INDIANAPOLIS — The Indiana Department of Natural Resources has identified more than 280 sick or dead songbirds in 53 Indiana counties since May.
DNR said the issue primarily affects blue jays, American robins, common grackles, starlings, northern cardinals and brown-headed cowbirds. Other species may be affected.
While final laboratory results are pending from the Animal Disease Diagnostic Laboratory, DNR has ruled out several illnesses.
All birds have tested negative for avian influenza, West Nile virus, and other flaviviruses, Salmonella and Chlamydia (bacterial pathogens), Newcastle disease virus and other paramyxoviruses, herpesviruses and poxviruses, and Trichomonas parasites, the agency said.
Symptoms include neurological problems, eye discharge, swelling of the head and poor limb control, according to Allisyn Gillet, an ornithologist with DNR. The cause is unknown, and the problem has been found in birds in other states, including Ohio, Kentucky, Pennsylvania, Virginia, West Virginia and Maryland.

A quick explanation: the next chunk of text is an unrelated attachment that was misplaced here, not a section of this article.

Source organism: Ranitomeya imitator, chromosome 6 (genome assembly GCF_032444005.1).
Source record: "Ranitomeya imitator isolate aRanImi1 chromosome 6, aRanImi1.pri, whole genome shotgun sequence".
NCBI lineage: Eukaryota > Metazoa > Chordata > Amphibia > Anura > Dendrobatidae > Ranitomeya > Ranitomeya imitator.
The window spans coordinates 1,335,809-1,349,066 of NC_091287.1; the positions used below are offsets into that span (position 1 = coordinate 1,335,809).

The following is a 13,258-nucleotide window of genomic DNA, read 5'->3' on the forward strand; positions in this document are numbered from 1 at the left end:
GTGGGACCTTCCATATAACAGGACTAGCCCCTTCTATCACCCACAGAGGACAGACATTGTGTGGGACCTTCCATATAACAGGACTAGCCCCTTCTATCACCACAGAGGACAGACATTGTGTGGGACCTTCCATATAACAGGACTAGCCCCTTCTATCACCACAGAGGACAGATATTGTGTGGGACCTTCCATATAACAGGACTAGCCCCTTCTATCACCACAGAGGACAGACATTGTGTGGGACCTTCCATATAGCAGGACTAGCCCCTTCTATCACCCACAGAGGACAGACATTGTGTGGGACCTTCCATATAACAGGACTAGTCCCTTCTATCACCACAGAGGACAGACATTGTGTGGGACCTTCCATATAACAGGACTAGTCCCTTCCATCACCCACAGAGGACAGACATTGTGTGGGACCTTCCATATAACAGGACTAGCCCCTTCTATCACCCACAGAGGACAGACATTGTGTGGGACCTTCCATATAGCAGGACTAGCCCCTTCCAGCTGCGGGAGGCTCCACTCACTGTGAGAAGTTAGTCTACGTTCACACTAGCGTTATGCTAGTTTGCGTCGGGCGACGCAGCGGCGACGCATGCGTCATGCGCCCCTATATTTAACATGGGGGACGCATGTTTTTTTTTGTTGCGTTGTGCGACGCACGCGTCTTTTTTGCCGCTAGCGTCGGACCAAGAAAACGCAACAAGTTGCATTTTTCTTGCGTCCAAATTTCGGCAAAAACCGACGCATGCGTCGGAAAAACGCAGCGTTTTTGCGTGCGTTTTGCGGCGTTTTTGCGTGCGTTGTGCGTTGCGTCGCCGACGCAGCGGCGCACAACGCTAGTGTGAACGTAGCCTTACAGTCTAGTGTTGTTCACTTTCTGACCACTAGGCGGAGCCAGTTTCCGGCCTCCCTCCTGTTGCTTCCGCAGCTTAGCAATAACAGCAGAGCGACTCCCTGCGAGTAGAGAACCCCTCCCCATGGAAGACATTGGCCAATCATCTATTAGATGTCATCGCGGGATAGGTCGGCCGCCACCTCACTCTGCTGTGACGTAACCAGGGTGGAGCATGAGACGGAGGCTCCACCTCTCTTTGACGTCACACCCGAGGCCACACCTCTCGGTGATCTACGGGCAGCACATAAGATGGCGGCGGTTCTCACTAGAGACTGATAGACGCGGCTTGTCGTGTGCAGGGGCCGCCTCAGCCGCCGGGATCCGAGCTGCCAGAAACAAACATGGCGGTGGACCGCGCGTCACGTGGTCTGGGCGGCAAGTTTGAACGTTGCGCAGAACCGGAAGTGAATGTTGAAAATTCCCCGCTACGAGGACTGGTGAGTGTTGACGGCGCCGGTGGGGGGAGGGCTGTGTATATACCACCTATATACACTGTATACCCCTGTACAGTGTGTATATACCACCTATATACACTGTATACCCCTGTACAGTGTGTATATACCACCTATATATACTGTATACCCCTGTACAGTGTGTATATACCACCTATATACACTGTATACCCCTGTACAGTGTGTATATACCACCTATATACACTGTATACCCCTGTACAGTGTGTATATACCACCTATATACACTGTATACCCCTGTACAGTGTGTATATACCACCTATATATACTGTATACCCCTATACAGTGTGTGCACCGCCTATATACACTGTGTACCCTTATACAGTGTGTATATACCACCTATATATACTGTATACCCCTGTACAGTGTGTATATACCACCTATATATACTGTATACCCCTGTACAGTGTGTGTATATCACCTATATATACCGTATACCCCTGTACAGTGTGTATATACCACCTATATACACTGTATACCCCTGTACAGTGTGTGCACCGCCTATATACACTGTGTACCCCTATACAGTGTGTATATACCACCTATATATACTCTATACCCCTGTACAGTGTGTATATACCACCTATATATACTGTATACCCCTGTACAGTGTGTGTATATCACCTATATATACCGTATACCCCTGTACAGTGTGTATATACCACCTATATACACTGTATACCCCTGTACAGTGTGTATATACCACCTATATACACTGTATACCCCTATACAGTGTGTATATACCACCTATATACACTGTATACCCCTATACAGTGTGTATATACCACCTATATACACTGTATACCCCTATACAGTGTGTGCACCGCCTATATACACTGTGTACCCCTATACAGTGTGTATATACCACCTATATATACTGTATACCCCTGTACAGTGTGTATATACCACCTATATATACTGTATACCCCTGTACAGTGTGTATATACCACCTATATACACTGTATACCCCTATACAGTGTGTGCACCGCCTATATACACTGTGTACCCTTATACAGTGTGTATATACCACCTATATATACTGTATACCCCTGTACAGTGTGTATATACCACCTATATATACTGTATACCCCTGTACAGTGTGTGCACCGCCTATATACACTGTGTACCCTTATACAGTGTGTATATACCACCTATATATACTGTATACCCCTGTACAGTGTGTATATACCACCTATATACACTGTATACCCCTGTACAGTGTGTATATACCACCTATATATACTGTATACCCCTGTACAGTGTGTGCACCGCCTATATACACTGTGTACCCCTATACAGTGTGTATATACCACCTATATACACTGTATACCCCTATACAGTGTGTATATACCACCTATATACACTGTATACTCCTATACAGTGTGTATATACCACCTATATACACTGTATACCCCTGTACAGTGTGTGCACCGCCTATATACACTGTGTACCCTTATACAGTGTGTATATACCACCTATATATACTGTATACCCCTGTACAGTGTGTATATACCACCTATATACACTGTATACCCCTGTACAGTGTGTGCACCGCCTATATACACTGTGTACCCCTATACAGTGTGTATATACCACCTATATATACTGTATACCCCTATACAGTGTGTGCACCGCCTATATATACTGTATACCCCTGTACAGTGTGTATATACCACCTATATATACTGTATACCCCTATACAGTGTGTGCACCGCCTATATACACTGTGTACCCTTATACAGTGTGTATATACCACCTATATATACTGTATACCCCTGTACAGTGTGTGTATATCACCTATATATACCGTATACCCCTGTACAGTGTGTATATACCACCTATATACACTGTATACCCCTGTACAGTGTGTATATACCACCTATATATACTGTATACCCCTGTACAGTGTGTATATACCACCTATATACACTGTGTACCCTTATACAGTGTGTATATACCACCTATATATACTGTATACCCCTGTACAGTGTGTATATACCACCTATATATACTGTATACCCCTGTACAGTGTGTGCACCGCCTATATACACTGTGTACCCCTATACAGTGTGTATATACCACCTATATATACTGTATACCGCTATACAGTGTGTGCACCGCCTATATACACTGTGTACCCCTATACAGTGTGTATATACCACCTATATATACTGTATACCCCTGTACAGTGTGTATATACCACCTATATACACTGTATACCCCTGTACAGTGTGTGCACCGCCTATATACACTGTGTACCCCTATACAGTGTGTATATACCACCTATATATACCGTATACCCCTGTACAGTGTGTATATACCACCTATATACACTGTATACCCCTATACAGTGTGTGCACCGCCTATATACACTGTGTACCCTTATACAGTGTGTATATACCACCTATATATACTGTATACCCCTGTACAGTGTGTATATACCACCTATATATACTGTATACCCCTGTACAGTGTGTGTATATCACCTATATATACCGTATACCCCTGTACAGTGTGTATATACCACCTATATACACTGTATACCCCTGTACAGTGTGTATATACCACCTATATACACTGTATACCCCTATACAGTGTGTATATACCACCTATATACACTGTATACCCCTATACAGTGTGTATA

Indiana’s first cases were discovered in Monroe County in May, according to Gillet.
“Because the cause of the disease remains unknown, we recommend that residents across the state stop feeding birds until the mortality event has concluded,” Gillet said.
“We do not anticipate that removing feeds will impact populations of wild birds,” she said. “There are abundant food resources available to birds at this time of the year, including insects, berries, nectar and seeds.”
Gillet said removing bird feeders is intended to prevent birds from gathering in common areas, possibly transmitting disease from bird to bird.
Gillet said it would take some time to discover the cause of the illness because test results aren’t immediate. She likened it to “finding a needle in a haystack.”
Here are the counties with cases:
- St. Joseph